UTEP Unveils Building, Students Unveil Future
Jennifer Clampet | March 07, 2012 | UTEP COMMUNICATIONS
"The demand for scientists and engineers far exceeds the available pool of qualified candidates," said Paul L. Foster, vice chairman of The University of Texas System Board of Regents, speaking at the grand opening of The University of Texas at El Paso's Chemistry and Computer Science Building.
The state-of-the-art research and teaching building promises to nurture the future of science and engineering students, said UTEP President Diana Natalicio.
The new $69.2 million, 150,186-square-foot building houses two departments – chemistry and computer science – from two colleges – science and engineering. Computational science – a joint program shared by the Colleges of Science and Engineering established in 2008 – is also located in the building.
"As President Natalicio eloquently stated, this building is much more than a structure, more than a facility," said University of Texas System Chancellor Francisco G. Cigarroa, M.D.
"It rises up as a powerful symbol of the progress UTEP is making toward becoming a national research university. UTEP is not – and never will be – content with the status quo."
On the third floor, visitors stopped to stare at posters displaying dizzying arrays of information, abstracts and mathematical formulas.
Anibal Sosa, Ph.D. candidate for computational science, stood by his poster titled "Constrained Optimization for Joint Inversion of Geophysical Datasets." In simple terms, the application of the research is designed to identify the different structures beneath the earth.
"So when we are doing exploration, we know what we might find," Sosa said. Using mathematical equations for theory is one thing, he said.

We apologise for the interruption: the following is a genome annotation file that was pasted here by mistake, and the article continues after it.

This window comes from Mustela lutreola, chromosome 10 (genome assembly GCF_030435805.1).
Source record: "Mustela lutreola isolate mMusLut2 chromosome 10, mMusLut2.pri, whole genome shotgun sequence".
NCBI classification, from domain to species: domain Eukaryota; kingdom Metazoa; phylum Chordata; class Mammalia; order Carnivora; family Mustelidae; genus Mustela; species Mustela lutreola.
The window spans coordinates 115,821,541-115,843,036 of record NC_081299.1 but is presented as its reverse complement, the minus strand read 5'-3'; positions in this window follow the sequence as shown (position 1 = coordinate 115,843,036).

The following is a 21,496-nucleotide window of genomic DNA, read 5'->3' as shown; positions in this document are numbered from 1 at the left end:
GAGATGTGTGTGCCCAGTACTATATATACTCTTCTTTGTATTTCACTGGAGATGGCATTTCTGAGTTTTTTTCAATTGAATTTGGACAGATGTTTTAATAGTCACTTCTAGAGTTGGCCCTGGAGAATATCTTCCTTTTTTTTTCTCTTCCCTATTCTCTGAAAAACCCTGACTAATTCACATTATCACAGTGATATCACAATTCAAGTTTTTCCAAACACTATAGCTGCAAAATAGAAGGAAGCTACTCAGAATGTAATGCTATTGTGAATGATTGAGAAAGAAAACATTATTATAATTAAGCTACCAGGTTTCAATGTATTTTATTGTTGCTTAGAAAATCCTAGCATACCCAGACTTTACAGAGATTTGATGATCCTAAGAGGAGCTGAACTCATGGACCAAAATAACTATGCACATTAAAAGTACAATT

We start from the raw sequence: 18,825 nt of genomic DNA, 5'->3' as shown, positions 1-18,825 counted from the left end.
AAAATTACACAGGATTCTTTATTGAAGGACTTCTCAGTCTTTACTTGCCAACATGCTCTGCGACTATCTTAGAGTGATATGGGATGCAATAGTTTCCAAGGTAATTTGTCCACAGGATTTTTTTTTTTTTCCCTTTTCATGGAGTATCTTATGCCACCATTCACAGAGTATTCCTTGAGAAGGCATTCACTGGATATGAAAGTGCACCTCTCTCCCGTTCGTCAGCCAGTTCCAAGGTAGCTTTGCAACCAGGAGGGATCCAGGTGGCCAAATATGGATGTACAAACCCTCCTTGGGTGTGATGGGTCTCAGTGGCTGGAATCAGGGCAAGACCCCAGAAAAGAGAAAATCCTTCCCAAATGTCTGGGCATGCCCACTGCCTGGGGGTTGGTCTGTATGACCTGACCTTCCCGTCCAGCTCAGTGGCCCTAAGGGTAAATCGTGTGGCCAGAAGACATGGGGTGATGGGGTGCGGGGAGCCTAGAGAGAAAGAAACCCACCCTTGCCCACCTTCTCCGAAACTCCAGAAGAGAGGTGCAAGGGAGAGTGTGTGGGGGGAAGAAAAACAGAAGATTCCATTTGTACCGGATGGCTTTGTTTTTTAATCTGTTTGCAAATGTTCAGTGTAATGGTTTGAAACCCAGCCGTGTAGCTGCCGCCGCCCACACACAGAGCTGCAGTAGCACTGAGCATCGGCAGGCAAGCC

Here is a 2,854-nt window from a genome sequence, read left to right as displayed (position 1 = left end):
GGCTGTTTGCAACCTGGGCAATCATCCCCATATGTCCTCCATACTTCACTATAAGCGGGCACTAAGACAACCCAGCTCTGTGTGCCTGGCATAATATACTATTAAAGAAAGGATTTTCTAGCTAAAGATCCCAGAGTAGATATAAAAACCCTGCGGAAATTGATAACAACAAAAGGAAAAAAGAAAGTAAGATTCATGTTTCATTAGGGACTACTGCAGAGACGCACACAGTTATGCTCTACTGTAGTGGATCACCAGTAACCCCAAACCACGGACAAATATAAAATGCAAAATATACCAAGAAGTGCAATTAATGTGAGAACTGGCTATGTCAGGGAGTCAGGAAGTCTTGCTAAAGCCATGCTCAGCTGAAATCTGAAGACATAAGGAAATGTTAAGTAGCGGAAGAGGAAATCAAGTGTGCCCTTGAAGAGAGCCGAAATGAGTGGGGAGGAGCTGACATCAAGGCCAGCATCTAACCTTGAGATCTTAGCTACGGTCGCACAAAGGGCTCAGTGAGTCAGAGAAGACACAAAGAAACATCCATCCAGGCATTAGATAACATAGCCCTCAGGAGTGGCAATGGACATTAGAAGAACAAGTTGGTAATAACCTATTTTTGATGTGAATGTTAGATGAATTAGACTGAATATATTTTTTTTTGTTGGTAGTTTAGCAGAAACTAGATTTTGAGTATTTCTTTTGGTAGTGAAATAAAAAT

"But it's really hard to solve real problems, but that's also the fun part."
The new building accommodates about 630 students from all three academic units, including 75 doctoral candidates. Of the 19 Ph.D. programs on campus, three will operate out of the facility – one each in chemistry, computer science and computational science.
"We all know that research often results in astounding breakthroughs that address many of the world's most vexing challenges," said Wm. Eugene Powell, chairman of The University of Texas System Board of Regents. "But research also transforms the professors and students who engage in it."
Shreyas Karkhedkar, Ph.D. candidate in computer science, works out of the Interactive Systems Group Lab on the first floor – a lab that supports research on human-computer interaction. His proposal is for a computer program that can use human emotion to predict what a speaker might say next. The hard part is creating a system that works like a human processor.
"We have a map for human emotion in our heads," Karkhedkar said. "For a program, this entails a mathematical equation for mapping the qualities of speech into emotion. It's challenging, but at the same time it's also interesting. You're melding psychology, mathematics and computer science. It's the coming together of three fields."
The Chemistry and Computer Science Building is designed to promote collaboration between chemistry and computer science departments with offices and labs spread throughout the building. Each floor also has study niches – or collaborative spaces – designed to promote student and faculty interactions. The spaces have moveable tables and chairs with easy access to power plug-ins for laptops.
UTEP officially broke ground on the new building site in March 2009. Funding for the project was provided in part by a $124 million allocation from The University of Texas System Board of Regents to help UTEP boost its research portfolio.
The building is adding to the University's momentum toward achieving two goals, President Natalicio said. The University strives for the first goal – an annual research-funded expenditure of at least $100 million – as fiscal year 2011 numbers show UTEP reaching $70 million in research expenditures. The second goal of awarding at least 100 doctoral degrees annually is also within reach, said Natalicio, as the University awarded 78 doctoral degrees in fiscal year 2011.
"A successful, globally competitive Texas and U.S. economy is dependent upon universities like UTEP to prepare the next generation of innovators," Foster said. "I am pleased to report that UTEP is producing those innovators who are even now shaping the future of our society."